Regulations governing offshore discharge are increasingly stringent and diverse, varying between country, legislative framework and type of discharge. One major waste stream is the slop generated during the drilling operation, which is collected in the rig drain systems or in surface pits. The slops come from multiple sources, vary widely in composition and are therefore challenging to treat to meet the discharge regulations of a global market.

Slops are formed when drilling or displacement fluids, wash water from routine cleaning operations or rain water runoff become contaminated with drilling fluid components. The slops are captured, either in surface pits or through the rig drain system and collected in storage tanks. Chemical and physical treatments can be used to treat this stream to minimize the volume and cost of disposal, but due to the complex and varied nature of the slop stream, treatment methods must be tailored. Optimal solutions should treat the stream to recover and recycle any drilling fluid. Water should be separated and treated to meet the discharge criteria. In this way the total volume of waste requiring disposal can be significantly reduced.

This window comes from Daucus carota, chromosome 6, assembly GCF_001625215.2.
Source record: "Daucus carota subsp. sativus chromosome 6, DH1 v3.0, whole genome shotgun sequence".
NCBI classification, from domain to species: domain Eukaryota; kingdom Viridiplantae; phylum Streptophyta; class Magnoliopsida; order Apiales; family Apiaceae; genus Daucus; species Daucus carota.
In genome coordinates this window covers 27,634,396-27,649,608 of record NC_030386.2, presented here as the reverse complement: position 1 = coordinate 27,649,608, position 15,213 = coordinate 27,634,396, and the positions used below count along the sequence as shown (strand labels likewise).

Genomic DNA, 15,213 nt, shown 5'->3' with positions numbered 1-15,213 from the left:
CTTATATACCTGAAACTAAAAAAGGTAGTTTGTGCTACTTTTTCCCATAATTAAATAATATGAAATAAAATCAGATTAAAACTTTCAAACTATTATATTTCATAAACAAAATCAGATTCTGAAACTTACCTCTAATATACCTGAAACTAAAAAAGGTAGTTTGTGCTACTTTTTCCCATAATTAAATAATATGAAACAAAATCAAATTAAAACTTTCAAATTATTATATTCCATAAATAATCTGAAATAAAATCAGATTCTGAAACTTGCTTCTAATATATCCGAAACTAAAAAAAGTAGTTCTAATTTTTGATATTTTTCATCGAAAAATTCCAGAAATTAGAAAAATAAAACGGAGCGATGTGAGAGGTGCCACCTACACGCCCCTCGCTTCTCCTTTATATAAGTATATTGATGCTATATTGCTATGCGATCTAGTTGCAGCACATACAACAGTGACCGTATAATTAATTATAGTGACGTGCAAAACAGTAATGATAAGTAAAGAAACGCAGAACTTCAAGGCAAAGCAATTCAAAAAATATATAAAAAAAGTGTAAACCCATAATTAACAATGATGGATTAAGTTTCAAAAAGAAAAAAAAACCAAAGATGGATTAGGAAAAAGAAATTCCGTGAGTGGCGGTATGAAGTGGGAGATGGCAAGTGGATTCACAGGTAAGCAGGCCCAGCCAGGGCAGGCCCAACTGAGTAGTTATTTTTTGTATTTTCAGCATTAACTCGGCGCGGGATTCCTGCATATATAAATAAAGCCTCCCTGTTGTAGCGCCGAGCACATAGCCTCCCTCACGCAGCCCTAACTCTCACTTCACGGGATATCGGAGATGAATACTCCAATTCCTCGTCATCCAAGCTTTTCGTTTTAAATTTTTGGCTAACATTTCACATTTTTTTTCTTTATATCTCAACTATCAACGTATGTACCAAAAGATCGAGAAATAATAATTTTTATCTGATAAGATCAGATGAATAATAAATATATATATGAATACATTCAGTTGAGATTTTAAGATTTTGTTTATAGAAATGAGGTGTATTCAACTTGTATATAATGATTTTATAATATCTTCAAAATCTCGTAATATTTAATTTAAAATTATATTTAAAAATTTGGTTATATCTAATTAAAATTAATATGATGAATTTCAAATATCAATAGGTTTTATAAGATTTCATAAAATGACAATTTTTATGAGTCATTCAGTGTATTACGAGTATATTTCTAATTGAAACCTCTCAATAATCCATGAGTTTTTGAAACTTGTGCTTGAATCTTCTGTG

This paper will present a review of the discharge criteria relating to drilling slop waste, highlighting the variations seen between countries. The paper will discuss how this variability, together with the slop chemical characteristics, impacts optimum treatment methods. Examples will be provided of successful treatments of a variety of slop wastes, where both chemical and physical treatment was successfully applied to meet a range of discharge criteria from oil content to complex organic analysis.

Understanding slop treatment and the multitude of discharge regulations that can be applied will permit the optimal solution for slop treatment to be selected to minimize waste and maximize reuse whilst ensuring compliance to the required environmental regulations.

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